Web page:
With the electronic logging device (ELD) mandate in full swing, many truck drivers are just now getting used to a new routine involving electronic logs. Drivers will find that some scenarios play out very differently in the ELD world compared to the old days of paper logs. If this is you, here are some ELD tips to make your life easier.
In many cases, it’s sufficient to annotate logs and have a good explanation for a potential issue, but you can lower your risks if you know what to look out for. This way you can prevent a majority of issues or discrepancies with your electronic logs before they become a compliance violation.
This blog post explains some of the common pitfalls for drivers and provides information to help fleets make the switch from paper to electronic logging.
Before You Start Driving
1. Ensure your device functions correctly.
Check that your ELD functions correctly. In the case of portable or phone ELD devices, check that the battery is fully charged.
If you have any questions about whether your device is working correctly, report it to your carrier and put it in writing if possible. Putting it in writing gives you proof that you brought the issue to the attention of your carrier, in the event that it becomes a malfunction later.
Similarly, owner-operators should report immediately in writing to the ELD provider/reseller.
2. Verify ELD documentation is accessible.
Ensure you have the three required ELD documents in the cab/accessible electronically:
- Transfer Guide
- ELD Manual
- Malfunction Guide
Your ELD manufacturer should have these documents available.
3. Keep backup paper logs on board.
Ensure you have at least 8 days worth of blank paper logs on hand in case of an issue with your ELD.
These four elements (the three ELD documents listed above and additional blank paper logs) are required to be onboard at all times. You may be in violation if you do not have them available.
4. Check the driver interface and placement.
Lastly, make sure your driver interface (the screen you use to enter RODS, view time remaining, etc.) is mounted to the vehicle and in line of sight, while also maintaining compliance with other state rules such as no windshield mounting. Keeping the ELD device appropriately mounted and in line of sight is an ELD requirement.
If you use a portable tablet/phone device, ensure you have a mount for it, as officers can cite you if it is not secured while being used as part of your ELD solution.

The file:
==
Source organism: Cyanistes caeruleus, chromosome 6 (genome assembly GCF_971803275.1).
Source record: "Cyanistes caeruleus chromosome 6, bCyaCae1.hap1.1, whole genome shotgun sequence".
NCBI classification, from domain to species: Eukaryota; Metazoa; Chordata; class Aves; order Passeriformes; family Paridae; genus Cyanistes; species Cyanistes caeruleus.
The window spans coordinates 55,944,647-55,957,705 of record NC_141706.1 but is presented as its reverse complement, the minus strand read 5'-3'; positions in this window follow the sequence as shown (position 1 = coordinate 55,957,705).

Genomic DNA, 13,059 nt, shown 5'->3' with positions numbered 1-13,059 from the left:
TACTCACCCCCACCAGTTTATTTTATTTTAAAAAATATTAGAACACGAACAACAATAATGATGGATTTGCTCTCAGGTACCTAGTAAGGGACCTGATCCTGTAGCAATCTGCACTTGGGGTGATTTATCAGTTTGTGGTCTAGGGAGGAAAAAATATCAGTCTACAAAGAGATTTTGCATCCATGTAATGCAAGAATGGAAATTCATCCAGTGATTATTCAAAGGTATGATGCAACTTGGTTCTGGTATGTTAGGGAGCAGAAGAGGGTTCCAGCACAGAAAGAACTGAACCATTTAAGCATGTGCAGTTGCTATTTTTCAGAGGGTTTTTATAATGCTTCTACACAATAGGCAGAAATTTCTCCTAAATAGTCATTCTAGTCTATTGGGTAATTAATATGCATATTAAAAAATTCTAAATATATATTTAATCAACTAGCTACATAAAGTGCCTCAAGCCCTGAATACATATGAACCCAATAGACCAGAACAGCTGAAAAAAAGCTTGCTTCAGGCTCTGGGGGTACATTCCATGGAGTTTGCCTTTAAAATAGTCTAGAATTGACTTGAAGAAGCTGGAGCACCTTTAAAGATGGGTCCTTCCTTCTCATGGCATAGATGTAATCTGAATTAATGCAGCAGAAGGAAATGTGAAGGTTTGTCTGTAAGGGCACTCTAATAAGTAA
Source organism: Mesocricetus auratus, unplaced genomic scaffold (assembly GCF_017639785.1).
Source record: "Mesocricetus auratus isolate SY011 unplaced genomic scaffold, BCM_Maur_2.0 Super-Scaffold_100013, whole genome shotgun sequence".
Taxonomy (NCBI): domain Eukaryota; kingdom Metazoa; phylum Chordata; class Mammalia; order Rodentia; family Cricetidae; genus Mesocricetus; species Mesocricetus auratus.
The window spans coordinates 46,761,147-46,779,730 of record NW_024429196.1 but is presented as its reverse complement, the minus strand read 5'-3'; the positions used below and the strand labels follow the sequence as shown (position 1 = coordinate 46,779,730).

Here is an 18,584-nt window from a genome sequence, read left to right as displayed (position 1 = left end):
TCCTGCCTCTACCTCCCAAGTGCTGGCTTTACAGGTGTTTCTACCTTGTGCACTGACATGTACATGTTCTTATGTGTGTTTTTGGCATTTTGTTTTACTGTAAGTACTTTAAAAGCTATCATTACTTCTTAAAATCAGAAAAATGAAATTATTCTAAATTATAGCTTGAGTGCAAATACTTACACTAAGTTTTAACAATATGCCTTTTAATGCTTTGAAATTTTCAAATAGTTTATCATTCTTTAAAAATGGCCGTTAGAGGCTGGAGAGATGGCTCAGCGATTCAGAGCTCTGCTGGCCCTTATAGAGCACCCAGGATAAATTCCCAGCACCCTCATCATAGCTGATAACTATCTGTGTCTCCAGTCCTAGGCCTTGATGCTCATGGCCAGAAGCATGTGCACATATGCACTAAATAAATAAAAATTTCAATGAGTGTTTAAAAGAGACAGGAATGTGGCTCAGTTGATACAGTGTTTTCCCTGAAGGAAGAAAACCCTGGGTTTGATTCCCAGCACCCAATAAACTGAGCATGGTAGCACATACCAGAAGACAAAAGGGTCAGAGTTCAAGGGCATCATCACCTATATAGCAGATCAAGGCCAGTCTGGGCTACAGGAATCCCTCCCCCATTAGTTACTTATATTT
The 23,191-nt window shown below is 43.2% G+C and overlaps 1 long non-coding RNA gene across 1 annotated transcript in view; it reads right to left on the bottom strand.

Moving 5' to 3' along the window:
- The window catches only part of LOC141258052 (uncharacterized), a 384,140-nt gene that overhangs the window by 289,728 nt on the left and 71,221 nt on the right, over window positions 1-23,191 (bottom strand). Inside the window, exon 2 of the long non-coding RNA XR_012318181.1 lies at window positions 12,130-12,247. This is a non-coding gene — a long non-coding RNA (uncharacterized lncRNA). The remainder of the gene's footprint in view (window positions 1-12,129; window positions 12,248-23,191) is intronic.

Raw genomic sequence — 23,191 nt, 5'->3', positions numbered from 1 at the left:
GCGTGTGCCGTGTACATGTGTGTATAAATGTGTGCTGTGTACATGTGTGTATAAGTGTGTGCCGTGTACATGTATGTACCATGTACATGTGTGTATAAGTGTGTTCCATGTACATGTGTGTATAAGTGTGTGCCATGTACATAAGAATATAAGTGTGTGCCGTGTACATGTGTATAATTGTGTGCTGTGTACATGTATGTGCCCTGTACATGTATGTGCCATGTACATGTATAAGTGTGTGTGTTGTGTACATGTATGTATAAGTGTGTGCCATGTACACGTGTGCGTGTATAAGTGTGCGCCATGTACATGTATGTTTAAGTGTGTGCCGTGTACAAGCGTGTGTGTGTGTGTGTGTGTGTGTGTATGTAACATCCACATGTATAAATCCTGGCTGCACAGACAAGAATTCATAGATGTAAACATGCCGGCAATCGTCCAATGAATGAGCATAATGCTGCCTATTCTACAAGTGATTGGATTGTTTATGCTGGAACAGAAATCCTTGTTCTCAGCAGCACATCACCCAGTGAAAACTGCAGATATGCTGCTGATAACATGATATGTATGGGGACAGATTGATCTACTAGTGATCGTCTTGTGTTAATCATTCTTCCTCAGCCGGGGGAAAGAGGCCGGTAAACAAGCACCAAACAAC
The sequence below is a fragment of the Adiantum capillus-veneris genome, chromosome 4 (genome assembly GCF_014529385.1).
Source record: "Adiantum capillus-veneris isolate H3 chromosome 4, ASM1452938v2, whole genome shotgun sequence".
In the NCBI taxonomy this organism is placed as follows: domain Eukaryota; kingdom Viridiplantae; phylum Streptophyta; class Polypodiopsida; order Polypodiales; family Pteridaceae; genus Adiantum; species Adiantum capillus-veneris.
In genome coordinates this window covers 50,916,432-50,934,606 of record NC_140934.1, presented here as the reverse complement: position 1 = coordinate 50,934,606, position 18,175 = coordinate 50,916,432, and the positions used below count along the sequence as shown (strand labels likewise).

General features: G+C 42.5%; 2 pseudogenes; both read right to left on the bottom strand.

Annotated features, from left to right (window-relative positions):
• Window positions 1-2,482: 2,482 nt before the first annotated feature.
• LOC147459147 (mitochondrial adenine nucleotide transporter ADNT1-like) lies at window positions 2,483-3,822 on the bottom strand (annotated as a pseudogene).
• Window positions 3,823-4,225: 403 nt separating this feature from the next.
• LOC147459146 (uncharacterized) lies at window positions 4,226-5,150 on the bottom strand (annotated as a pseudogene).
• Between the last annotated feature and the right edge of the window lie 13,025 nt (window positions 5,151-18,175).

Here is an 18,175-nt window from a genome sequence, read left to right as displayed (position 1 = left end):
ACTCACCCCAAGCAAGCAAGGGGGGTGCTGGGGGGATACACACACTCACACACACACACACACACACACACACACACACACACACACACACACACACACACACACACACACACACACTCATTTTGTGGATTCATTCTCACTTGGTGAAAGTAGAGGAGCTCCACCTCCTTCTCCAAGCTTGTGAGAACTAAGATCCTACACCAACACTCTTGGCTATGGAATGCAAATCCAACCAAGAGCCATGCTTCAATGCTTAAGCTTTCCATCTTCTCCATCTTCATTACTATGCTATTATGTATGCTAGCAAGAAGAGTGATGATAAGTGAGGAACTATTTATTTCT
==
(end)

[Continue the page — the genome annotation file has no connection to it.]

Starting the Workday
For most drivers operating on a ruleset that includes a consecutive workday (i.e. the 60 hr/7 day or 70 hr/8 day set), the first ON duty log that appears after your 10-hour break starts your consecutive workday. It’s extremely important to note that this consecutive workday ticks down from 14 hours regardless of any other log that comes after it.
To explain further:
The ELD Rule: If you start your day with an automatic DRIVE or ON log due to moving your vehicle while assigned to it, there is no way to edit this and stop your workday from ticking down.
Moves to Watch Out For: If you need to drive your vehicle to start your day, double check that you can actually work that particular day and should be starting the vehicle. An example could be that you need to drive the truck across the yard to hook up to a trailer or drive the vehicle to get loaded at a customer’s lot. If you get to the trailer lot or to the customer, and the trailer or the load is not available, there is no way to stop your consecutive day clock.
The Solution: Ensure you are calling ahead to your loading point or checking that all of your assets are ready to go before moving the vehicle.
Important to Note: If you go to ON duty manually, and then realize you need to wait for an asset to arrive or for whatever reason need to stop your consecutive day, you may edit the ON duty log to OFF (with appropriate annotation) which will reset your workday. Also, recall that Yard Move status is still recording automatic movement — so using Yard Move at the beginning of the day while the vehicle moves will also trigger your day to start.
During the Workday
Adding Shipping Information